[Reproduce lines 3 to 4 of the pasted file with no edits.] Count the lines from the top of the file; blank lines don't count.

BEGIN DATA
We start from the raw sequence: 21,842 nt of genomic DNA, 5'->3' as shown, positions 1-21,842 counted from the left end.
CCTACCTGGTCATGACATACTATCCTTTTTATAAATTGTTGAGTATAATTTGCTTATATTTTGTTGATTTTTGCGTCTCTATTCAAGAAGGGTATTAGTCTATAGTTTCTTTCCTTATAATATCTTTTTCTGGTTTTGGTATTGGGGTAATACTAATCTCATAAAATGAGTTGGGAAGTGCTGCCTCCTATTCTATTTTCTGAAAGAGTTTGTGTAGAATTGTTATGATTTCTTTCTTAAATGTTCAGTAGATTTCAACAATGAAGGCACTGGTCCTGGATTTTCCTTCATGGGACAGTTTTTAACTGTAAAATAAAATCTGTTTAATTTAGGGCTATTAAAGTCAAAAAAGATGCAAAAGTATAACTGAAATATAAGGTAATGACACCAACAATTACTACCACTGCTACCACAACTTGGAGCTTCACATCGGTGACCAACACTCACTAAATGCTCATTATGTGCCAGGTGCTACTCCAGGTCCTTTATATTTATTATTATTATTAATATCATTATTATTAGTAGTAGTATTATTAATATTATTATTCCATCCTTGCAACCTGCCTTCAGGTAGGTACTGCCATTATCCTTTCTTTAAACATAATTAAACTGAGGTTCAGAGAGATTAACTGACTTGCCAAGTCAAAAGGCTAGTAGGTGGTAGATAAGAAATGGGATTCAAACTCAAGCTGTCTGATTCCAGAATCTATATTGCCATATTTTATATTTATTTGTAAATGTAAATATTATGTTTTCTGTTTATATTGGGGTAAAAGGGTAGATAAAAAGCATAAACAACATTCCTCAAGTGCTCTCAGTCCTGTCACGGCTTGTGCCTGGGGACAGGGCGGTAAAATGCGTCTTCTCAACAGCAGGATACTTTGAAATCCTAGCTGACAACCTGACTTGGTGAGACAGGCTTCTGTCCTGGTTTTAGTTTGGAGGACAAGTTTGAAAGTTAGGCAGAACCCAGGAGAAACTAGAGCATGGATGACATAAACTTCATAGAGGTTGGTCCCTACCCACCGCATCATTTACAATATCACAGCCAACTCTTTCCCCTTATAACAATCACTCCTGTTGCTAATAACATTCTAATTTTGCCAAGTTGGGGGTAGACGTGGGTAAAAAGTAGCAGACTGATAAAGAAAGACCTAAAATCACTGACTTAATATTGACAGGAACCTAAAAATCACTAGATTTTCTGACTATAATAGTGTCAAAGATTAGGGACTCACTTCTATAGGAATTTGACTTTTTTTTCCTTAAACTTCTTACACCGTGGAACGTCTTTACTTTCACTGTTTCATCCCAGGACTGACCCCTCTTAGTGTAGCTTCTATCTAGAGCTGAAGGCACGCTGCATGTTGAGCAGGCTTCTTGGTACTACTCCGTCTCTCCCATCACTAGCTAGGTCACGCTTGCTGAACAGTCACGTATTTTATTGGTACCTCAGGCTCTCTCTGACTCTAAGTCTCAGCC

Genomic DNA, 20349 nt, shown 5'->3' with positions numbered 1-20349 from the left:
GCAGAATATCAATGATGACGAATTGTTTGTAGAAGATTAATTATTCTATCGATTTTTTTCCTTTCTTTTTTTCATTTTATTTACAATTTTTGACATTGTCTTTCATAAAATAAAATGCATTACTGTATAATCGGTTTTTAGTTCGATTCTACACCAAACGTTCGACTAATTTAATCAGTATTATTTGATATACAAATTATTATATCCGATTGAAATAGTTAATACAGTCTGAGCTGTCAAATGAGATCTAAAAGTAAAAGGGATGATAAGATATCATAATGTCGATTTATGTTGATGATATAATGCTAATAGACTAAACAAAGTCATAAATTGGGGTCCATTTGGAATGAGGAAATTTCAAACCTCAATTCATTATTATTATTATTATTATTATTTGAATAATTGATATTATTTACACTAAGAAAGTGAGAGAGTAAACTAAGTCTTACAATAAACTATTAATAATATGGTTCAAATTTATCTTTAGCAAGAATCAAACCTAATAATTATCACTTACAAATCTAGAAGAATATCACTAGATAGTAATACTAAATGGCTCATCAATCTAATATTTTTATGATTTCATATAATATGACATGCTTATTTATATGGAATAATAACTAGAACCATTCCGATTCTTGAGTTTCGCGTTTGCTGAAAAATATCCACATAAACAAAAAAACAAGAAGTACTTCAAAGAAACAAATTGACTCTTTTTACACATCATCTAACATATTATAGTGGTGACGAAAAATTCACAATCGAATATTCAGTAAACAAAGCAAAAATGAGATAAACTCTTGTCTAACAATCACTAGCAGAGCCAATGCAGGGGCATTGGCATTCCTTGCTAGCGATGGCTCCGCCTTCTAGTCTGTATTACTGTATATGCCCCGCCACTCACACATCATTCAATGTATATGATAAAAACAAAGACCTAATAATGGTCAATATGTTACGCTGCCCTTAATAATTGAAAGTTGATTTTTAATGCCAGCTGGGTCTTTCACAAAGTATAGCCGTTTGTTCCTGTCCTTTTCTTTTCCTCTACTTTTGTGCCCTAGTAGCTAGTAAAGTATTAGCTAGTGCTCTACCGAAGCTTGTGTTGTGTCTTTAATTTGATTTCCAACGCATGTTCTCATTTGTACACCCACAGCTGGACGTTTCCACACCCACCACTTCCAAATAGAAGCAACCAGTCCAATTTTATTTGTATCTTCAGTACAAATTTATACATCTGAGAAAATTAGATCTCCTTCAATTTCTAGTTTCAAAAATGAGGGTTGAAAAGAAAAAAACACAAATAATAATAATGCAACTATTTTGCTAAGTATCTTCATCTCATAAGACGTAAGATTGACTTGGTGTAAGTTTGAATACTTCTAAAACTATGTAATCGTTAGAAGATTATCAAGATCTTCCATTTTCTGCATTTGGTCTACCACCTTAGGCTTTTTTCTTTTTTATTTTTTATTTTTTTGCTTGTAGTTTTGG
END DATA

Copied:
Genomic DNA, 20349 nt, shown 5'->3' with positions numbered 1-20349 from the left:
GCAGAATATCAATGATGACGAATTGTTTGTAGAAGATTAATTATTCTATCGATTTTTTTCCTTTCTTTTTTTCATTTTATTTACAATTTTTGACATTGTCTTTCATAAAATAAAATGCATTACTGTATAATCGGTTTTTAGTTCGATTCTACACCAAACGTTCGACTAATTTAATCAGTATTATTTGATATACAAATTATTATATCCGATTGAAATAGTTAATACAGTCTGAGCTGTCAAATGAGATCTAAAAGTAAAAGGGATGATAAGATATCATAATGTCGATTTATGTTGATGATATAATGCTAATAGACTAAACAAAGTCATAAATTGGGGTCCATTTGGAATGAGGAAATTTCAAACCTCAATTCATTATTATTATTATTATTATTATTTGAATAATTGATATTATTTACACTAAGAAAGTGAGAGAGTAAACTAAGTCTTACAATAAACTATTAATAATATGGTTCAAATTTATCTTTAGCAAGAATCAAACCTAATAATTATCACTTACAAATCTAGAAGAATATCACTAGATAGTAATACTAAATGGCTCATCAATCTAATATTTTTATGATTTCATATAATATGACATGCTTATTTATATGGAATAATAACTAGAACCATTCCGATTCTTGAGTTTCGCGTTTGCTGAAAAATATCCACATAAACAAAAAAACAAGAAGTACTTCAAAGAAACAAATTGACTCTTTTTACACATCATCTAACATATTATAGTGGTGACGAAAAATTCACAATCGAATATTCAGTAAACAAAGCAAAAATGAGATAAACTCTTGTCTAACAATCACTAGCAGAGCCAATGCAGGGGCATTGGCATTCCTTGCTAGCGATGGCTCCGCCTTCTAGTCTGTATTACTGTATATGCCCCGCCACTCACACATCATTCAATGTATATGATAAAAACAAAGACCTAATAATGGTCAATATGTTACGCTGCCCTTAATAATTGAAAGTTGATTTTTAATGCCAGCTGGGTCTTTCACAAAGTATAGCCGTTTGTTCCTGTCCTTTTCTTTTCCTCTACTTTTGTGCCCTAGTAGCTAGTAAAGTATTAGCTAGTGCTCTACCGAAGCTTGTGTTGTGTCTTTAATTTGATTTCCAACGCATGTTCTCATTTGTACACCCACAGCTGGACGTTTCCACACCCACCACTTCCAAATAGAAGCAACCAGTCCAATTTTATTTGTATCTTCAGTACAAATTTATACATCTGAGAAAATTAGATCTCCTTCAATTTCTAGTTTCAAAAATGAGGGTTGAAAAGAAAAAAACACAAATAATAATAATGCAACTATTTTGCTAAGTATCTTCATCTCATAAGACGTAAGATTGACTTGGTGTAAGTTTGAATACTTCTAAAACTATGTAATCGTTAGAAGATTATCAAGATCTTCCATTTTCTGCATTTGGTCTACCACCTTAGGCTTTTTTCTTTTTTATTTTTTATTTTTTTGCTTGTAGTTTTGG